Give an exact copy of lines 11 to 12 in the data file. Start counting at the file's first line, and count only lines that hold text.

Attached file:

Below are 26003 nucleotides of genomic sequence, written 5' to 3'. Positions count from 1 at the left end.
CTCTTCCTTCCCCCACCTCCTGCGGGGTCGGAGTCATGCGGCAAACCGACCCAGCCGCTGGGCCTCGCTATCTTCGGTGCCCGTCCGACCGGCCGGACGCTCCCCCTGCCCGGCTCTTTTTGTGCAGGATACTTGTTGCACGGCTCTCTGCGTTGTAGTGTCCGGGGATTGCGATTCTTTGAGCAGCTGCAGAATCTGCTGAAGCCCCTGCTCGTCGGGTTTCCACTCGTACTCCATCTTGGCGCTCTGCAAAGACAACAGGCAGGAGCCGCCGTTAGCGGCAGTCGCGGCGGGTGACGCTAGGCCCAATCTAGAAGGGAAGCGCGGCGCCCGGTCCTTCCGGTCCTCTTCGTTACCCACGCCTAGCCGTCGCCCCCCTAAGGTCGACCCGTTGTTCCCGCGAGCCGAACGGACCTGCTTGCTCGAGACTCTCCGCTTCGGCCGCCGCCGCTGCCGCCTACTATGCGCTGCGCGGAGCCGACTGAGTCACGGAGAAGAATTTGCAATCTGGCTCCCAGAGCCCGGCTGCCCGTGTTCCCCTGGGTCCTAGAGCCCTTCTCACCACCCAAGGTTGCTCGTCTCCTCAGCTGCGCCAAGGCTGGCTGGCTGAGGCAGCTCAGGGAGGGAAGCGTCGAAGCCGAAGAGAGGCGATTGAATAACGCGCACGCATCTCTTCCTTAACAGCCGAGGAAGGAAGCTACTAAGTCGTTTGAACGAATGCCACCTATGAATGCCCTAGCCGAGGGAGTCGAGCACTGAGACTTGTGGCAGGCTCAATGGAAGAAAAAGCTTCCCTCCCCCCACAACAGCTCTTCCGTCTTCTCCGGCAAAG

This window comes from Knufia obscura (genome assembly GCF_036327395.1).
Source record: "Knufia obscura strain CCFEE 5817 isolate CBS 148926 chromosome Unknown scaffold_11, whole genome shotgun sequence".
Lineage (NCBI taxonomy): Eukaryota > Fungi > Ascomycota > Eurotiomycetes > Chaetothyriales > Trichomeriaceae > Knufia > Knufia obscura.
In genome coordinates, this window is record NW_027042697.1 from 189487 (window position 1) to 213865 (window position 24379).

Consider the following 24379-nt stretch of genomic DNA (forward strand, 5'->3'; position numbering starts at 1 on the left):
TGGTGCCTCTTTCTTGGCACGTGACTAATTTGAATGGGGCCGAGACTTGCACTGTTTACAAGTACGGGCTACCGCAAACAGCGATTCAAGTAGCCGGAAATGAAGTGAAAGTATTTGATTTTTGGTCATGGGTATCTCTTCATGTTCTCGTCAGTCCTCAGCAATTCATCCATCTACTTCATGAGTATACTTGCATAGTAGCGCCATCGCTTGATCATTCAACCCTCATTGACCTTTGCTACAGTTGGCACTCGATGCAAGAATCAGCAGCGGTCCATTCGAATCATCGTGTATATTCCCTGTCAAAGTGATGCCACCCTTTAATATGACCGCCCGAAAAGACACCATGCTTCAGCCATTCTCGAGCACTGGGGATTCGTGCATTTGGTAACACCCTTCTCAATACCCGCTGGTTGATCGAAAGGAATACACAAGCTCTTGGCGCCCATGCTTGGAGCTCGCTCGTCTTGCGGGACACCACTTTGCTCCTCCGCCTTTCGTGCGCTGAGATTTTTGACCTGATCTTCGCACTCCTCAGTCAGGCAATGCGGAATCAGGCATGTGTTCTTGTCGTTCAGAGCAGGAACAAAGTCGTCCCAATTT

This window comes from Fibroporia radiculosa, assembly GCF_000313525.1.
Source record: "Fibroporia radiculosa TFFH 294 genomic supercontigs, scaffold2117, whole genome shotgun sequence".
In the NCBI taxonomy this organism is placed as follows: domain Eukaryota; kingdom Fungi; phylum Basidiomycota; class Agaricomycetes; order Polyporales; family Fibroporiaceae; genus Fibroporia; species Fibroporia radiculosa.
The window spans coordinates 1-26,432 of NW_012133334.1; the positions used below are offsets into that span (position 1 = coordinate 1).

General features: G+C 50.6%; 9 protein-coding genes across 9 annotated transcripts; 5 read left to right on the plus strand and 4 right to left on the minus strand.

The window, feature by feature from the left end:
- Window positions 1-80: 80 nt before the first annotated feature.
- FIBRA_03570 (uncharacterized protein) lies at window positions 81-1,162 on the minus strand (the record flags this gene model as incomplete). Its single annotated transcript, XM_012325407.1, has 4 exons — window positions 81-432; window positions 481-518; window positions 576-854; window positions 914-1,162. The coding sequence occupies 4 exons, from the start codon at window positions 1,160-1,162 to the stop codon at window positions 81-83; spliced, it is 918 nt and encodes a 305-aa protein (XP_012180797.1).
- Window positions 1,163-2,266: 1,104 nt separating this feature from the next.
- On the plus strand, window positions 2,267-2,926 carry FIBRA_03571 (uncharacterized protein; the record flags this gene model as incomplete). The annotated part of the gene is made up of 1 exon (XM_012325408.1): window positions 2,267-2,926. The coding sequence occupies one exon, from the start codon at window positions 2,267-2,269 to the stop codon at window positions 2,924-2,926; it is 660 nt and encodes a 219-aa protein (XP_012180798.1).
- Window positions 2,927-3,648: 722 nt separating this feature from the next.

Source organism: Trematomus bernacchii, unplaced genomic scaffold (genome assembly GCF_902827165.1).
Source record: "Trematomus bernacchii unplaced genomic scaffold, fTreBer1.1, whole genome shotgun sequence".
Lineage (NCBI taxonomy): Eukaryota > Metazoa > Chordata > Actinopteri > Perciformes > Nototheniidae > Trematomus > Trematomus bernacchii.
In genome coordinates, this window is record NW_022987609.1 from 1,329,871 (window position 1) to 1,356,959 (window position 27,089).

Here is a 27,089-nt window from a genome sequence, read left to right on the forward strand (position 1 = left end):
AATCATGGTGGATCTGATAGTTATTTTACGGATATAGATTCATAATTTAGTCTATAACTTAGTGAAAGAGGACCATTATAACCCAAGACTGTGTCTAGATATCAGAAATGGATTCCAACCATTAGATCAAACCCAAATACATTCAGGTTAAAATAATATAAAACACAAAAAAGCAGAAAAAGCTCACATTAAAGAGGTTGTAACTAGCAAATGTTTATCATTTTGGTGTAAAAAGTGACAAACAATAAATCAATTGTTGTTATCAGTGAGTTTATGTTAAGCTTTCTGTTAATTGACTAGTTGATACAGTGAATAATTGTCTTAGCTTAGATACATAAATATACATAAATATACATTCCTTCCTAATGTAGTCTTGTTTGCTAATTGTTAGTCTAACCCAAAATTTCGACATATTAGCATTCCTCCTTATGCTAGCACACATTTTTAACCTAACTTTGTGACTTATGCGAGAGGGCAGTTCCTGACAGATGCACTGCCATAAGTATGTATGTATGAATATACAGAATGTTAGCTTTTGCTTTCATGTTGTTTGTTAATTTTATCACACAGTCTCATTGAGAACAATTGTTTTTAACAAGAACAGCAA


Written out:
In the NCBI taxonomy this organism is placed as follows: domain Eukaryota; kingdom Fungi; phylum Basidiomycota; class Agaricomycetes; order Polyporales; family Fibroporiaceae; genus Fibroporia; species Fibroporia radiculosa.
The window spans coordinates 1-26,432 of NW_012133334.1; the positions used below are offsets into that span (position 1 = coordinate 1).